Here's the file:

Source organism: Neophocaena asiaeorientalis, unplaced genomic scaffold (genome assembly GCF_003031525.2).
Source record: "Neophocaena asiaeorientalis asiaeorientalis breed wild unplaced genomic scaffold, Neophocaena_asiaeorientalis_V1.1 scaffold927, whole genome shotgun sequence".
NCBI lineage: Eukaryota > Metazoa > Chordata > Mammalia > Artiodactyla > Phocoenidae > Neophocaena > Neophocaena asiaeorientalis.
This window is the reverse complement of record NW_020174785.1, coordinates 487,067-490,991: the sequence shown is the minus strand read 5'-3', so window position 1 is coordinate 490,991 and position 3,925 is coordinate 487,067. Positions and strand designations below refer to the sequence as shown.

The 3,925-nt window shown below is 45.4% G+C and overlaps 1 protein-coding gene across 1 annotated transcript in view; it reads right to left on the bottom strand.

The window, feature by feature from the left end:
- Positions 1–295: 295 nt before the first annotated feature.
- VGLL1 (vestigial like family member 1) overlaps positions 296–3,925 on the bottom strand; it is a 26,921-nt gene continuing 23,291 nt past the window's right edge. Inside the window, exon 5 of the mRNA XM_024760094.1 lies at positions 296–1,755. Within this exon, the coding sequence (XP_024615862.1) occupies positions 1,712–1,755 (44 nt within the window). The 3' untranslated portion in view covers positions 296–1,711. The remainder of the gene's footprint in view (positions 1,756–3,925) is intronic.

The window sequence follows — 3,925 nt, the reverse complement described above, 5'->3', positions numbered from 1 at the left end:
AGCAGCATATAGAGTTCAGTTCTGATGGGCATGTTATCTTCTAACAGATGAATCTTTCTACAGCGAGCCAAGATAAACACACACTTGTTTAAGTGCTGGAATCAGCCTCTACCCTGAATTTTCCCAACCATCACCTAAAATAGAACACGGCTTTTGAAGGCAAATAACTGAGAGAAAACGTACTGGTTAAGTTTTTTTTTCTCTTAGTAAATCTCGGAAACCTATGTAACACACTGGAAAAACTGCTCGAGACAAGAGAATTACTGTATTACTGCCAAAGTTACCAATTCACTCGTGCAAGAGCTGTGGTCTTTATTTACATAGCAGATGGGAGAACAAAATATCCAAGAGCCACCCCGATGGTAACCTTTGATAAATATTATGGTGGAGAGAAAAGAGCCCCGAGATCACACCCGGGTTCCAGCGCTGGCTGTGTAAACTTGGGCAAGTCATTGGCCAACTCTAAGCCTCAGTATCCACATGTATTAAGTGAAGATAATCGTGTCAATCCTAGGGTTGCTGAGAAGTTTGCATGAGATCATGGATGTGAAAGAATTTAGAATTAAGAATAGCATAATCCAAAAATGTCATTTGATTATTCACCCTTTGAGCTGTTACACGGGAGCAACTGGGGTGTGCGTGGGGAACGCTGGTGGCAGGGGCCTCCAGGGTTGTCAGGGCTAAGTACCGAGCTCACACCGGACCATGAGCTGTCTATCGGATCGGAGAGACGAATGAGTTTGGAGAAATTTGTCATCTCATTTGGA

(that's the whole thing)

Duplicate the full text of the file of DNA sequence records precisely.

Source organism: Neophocaena asiaeorientalis, unplaced genomic scaffold (genome assembly GCF_003031525.2).
Source record: "Neophocaena asiaeorientalis asiaeorientalis breed wild unplaced genomic scaffold, Neophocaena_asiaeorientalis_V1.1 scaffold927, whole genome shotgun sequence".
NCBI lineage: Eukaryota > Metazoa > Chordata > Mammalia > Artiodactyla > Phocoenidae > Neophocaena > Neophocaena asiaeorientalis.
This window is the reverse complement of record NW_020174785.1, coordinates 487,067-490,991: the sequence shown is the minus strand read 5'-3', so window position 1 is coordinate 490,991 and position 3,925 is coordinate 487,067. Positions and strand designations below refer to the sequence as shown.

The 3,925-nt window shown below is 45.4% G+C and overlaps 1 protein-coding gene across 1 annotated transcript in view; it reads right to left on the bottom strand.

The window, feature by feature from the left end:
- Positions 1–295: 295 nt before the first annotated feature.
- VGLL1 (vestigial like family member 1) overlaps positions 296–3,925 on the bottom strand; it is a 26,921-nt gene continuing 23,291 nt past the window's right edge. Inside the window, exon 5 of the mRNA XM_024760094.1 lies at positions 296–1,755. Within this exon, the coding sequence (XP_024615862.1) occupies positions 1,712–1,755 (44 nt within the window). The 3' untranslated portion in view covers positions 296–1,711. The remainder of the gene's footprint in view (positions 1,756–3,925) is intronic.

The window sequence follows — 3,925 nt, the reverse complement described above, 5'->3', positions numbered from 1 at the left end:
AGCAGCATATAGAGTTCAGTTCTGATGGGCATGTTATCTTCTAACAGATGAATCTTTCTACAGCGAGCCAAGATAAACACACACTTGTTTAAGTGCTGGAATCAGCCTCTACCCTGAATTTTCCCAACCATCACCTAAAATAGAACACGGCTTTTGAAGGCAAATAACTGAGAGAAAACGTACTGGTTAAGTTTTTTTTTCTCTTAGTAAATCTCGGAAACCTATGTAACACACTGGAAAAACTGCTCGAGACAAGAGAATTACTGTATTACTGCCAAAGTTACCAATTCACTCGTGCAAGAGCTGTGGTCTTTATTTACATAGCAGATGGGAGAACAAAATATCCAAGAGCCACCCCGATGGTAACCTTTGATAAATATTATGGTGGAGAGAAAAGAGCCCCGAGATCACACCCGGGTTCCAGCGCTGGCTGTGTAAACTTGGGCAAGTCATTGGCCAACTCTAAGCCTCAGTATCCACATGTATTAAGTGAAGATAATCGTGTCAATCCTAGGGTTGCTGAGAAGTTTGCATGAGATCATGGATGTGAAAGAATTTAGAATTAAGAATAGCATAATCCAAAAATGTCATTTGATTATTCACCCTTTGAGCTGTTACACGGGAGCAACTGGGGTGTGCGTGGGGAACGCTGGTGGCAGGGGCCTCCAGGGTTGTCAGGGCTAAGTACCGAGCTCACACCGGACCATGAGCTGTCTATCGGATCGGAGAGACGAATGAGTTTGGAGAAATTTGTCATCTCATTTGGA